To facilitate this, we appreciate that it is essential for practitioners and leaders to have a deep self-awareness and understanding of themselves; we cannot change what we do not notice (Schwartz, Gomes and McCarthy, 2016). The best performers observe themselves closely… then it’s about the commitment to do what needs to be done to get where you want to be’ (Stein, 2019, p.4).

Staff have undertaken an Insights Discovery Profile, designed to provide an overview of strengths and areas for development, offering a focus for transformation. Furthermore, these insights have been shared within teams allowing a greater understanding of how to collaborate effectively, aligned with personal preference. This draws upon the work of Thomas Erikson (2019) and his research into the types of human behaviour.

The outcomes resulted in more than uncovering simple working preferences. It has offered a platform to discuss, challenge and clarify shared personal and professional values between staff. Brown (2018) notes that if we know each other’s values then we know each other. If we don’t, we don’t know one another. ‘Sharing values is a massive trust and connection builder for teams’ (p.208). This has been evident in the improved depth of relationships, empathy and cohesion within The Federation. This work has resulted in two further key initiatives (Federation Friday and Enrichment and Enquiry), closely aligned with and building on this work.

Coaching and Mentoring:

Each half term, time is set aside for coaching and mentoring training, developing all colleagues to become coaches. Likewise, all staff have a coach/mentor within The Federation, meeting to set goals, discuss difficulties and track progress. These goals are professional and personal, and the empathy, support and collaboration provided by this programme has shown tangible benefits to staff well-being and cohesion. This coaching and mentoring process has, as Sir John Whitmore described, ‘unlocked people’s potential to maximize their own performance’ (2017, p.13).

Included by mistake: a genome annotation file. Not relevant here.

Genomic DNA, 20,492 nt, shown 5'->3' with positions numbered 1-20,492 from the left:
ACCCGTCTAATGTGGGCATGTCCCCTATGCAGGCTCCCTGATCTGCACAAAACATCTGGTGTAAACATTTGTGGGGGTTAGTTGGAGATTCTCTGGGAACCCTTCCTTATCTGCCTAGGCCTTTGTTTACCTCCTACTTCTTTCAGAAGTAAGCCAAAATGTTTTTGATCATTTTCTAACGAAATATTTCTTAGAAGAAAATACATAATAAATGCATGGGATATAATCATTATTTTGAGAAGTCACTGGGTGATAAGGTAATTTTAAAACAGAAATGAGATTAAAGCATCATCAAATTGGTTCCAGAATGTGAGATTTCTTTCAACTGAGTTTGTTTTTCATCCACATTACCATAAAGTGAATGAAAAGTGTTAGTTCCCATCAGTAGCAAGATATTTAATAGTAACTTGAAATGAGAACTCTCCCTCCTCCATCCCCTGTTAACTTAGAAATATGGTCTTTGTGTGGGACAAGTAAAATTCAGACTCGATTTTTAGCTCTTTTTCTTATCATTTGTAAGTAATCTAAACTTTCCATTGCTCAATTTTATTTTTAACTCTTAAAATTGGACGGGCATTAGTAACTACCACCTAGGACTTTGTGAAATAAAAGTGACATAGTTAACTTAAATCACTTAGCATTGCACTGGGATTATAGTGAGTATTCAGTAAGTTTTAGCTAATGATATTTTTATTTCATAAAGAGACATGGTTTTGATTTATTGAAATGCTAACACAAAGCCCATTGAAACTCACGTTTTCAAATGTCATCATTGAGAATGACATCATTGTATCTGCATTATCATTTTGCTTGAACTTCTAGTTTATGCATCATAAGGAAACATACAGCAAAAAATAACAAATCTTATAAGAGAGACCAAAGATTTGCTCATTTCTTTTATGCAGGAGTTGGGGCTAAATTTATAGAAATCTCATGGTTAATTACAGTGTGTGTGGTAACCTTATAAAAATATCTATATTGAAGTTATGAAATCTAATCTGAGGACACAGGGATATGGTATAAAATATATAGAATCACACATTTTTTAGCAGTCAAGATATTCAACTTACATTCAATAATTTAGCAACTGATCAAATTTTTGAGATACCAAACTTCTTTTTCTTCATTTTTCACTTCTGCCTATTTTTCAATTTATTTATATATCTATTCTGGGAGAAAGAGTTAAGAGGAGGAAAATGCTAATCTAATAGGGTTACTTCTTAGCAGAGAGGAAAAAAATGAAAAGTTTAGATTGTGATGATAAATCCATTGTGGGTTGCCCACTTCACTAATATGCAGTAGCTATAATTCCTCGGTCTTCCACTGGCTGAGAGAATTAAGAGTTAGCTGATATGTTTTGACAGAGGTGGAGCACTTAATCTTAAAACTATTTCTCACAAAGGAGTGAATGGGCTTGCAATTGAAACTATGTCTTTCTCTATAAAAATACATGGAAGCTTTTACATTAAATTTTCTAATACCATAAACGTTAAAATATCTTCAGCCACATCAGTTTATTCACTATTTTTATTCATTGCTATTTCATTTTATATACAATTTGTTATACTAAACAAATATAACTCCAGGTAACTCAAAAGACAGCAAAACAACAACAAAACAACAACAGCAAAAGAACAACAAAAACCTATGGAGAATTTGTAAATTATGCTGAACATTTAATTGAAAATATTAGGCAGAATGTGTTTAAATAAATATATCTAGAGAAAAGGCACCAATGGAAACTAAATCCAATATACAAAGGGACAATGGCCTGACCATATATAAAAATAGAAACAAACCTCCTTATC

Everyone is a leader:

Everyone is a leader in our Federation. We strive to create a supportive and collaborative culture, providing the safety to allow for innovation without fear of failure or mistakes. Embracing leadership as influence, uncoupled from the hierarchy of power, means that initiatives can flourish from all areas of the staffing structure. ‘A brave leader is someone who says, “I see you. I hear you. I don’t have all the answers, but I’m going to keep listening and asking questions”’ (Brown, 2018, p.195). The culture we have created allows space and support for these leaders to step forwards.

Time:

A key pre-cursor to planning, enacting, and evaluating these practices is the time to do so. As leaders, we recognise the importance of developing our people and finding the balance of individual and whole-school professional learning needs. Leaders need to see the bigger picture, the vision, and recognise the impact of investing time, money and resources in long-term strategic development.